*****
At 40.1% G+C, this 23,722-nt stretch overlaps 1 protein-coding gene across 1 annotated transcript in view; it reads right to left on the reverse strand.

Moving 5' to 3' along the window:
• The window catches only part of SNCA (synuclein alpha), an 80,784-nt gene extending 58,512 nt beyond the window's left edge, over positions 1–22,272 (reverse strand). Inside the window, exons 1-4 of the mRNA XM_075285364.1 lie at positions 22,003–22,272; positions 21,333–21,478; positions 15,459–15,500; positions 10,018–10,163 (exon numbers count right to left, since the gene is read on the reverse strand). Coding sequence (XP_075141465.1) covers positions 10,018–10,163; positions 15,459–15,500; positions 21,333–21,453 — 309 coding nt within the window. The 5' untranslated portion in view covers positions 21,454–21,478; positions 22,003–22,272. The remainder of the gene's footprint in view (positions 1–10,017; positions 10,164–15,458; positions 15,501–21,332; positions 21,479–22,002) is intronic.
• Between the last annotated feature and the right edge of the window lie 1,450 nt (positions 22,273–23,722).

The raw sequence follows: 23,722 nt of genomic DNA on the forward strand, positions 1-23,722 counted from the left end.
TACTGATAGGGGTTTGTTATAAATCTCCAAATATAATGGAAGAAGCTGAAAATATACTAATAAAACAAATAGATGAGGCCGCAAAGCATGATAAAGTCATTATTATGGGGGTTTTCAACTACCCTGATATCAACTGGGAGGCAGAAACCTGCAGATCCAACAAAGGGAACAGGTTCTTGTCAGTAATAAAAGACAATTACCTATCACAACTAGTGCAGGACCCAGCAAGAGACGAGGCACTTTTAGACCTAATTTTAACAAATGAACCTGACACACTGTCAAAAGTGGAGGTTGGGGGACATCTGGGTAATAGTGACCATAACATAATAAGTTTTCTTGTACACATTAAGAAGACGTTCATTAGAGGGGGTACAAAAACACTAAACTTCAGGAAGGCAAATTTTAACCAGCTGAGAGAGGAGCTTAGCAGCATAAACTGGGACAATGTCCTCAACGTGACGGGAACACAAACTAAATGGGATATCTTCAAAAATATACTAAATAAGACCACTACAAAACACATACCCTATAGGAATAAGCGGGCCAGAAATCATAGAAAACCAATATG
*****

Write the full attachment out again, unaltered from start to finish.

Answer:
At 40.1% G+C, this 23,722-nt stretch overlaps 1 protein-coding gene across 1 annotated transcript in view; it reads right to left on the reverse strand.

Moving 5' to 3' along the window:
• The window catches only part of SNCA (synuclein alpha), an 80,784-nt gene extending 58,512 nt beyond the window's left edge, over positions 1–22,272 (reverse strand). Inside the window, exons 1-4 of the mRNA XM_075285364.1 lie at positions 22,003–22,272; positions 21,333–21,478; positions 15,459–15,500; positions 10,018–10,163 (exon numbers count right to left, since the gene is read on the reverse strand). Coding sequence (XP_075141465.1) covers positions 10,018–10,163; positions 15,459–15,500; positions 21,333–21,453 — 309 coding nt within the window. The 5' untranslated portion in view covers positions 21,454–21,478; positions 22,003–22,272. The remainder of the gene's footprint in view (positions 1–10,017; positions 10,164–15,458; positions 15,501–21,332; positions 21,479–22,002) is intronic.
• Between the last annotated feature and the right edge of the window lie 1,450 nt (positions 22,273–23,722).

The raw sequence follows: 23,722 nt of genomic DNA on the forward strand, positions 1-23,722 counted from the left end.
TACTGATAGGGGTTTGTTATAAATCTCCAAATATAATGGAAGAAGCTGAAAATATACTAATAAAACAAATAGATGAGGCCGCAAAGCATGATAAAGTCATTATTATGGGGGTTTTCAACTACCCTGATATCAACTGGGAGGCAGAAACCTGCAGATCCAACAAAGGGAACAGGTTCTTGTCAGTAATAAAAGACAATTACCTATCACAACTAGTGCAGGACCCAGCAAGAGACGAGGCACTTTTAGACCTAATTTTAACAAATGAACCTGACACACTGTCAAAAGTGGAGGTTGGGGGACATCTGGGTAATAGTGACCATAACATAATAAGTTTTCTTGTACACATTAAGAAGACGTTCATTAGAGGGGGTACAAAAACACTAAACTTCAGGAAGGCAAATTTTAACCAGCTGAGAGAGGAGCTTAGCAGCATAAACTGGGACAATGTCCTCAACGTGACGGGAACACAAACTAAATGGGATATCTTCAAAAATATACTAAATAAGACCACTACAAAACACATACCCTATAGGAATAAGCGGGCCAGAAATCATAGAAAACCAATATG